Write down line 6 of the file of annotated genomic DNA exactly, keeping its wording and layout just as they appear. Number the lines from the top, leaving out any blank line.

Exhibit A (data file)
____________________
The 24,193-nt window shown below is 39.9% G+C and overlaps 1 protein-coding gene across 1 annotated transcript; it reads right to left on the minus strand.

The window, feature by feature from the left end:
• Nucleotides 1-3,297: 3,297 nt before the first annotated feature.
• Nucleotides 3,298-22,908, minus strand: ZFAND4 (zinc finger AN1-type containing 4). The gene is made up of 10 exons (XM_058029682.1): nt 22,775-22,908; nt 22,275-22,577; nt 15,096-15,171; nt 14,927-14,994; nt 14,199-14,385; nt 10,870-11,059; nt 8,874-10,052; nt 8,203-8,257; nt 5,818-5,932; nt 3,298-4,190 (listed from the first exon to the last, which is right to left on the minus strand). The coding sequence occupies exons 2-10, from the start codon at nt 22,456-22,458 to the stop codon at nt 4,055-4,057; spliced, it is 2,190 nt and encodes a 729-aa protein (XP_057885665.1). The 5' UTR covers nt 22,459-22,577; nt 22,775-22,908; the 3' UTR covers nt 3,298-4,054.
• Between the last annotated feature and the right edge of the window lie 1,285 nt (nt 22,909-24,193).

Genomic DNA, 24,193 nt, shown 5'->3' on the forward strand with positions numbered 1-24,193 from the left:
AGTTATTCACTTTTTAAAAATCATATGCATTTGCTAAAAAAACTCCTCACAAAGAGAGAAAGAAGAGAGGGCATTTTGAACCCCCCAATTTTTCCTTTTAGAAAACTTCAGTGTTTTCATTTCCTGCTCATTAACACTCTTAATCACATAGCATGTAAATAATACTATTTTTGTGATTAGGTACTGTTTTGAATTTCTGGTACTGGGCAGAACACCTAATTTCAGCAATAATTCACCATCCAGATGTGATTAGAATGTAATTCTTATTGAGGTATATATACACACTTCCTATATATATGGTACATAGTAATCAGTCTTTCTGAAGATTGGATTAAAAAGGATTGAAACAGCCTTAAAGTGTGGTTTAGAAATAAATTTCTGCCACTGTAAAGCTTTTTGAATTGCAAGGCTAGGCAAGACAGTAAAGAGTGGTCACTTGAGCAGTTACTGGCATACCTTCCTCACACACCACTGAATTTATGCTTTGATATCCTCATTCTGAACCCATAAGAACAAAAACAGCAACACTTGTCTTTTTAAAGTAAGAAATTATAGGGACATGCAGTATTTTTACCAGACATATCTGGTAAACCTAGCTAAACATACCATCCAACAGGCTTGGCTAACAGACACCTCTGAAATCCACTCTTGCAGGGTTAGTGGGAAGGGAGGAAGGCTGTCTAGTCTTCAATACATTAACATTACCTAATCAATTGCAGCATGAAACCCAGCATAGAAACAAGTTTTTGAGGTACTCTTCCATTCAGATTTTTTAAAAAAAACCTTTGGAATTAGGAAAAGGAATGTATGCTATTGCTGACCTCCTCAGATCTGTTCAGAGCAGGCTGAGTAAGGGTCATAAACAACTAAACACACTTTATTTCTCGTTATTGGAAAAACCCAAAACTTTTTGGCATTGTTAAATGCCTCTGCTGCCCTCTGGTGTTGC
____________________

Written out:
Genomic DNA, 24,193 nt, shown 5'->3' on the forward strand with positions numbered 1-24,193 from the left: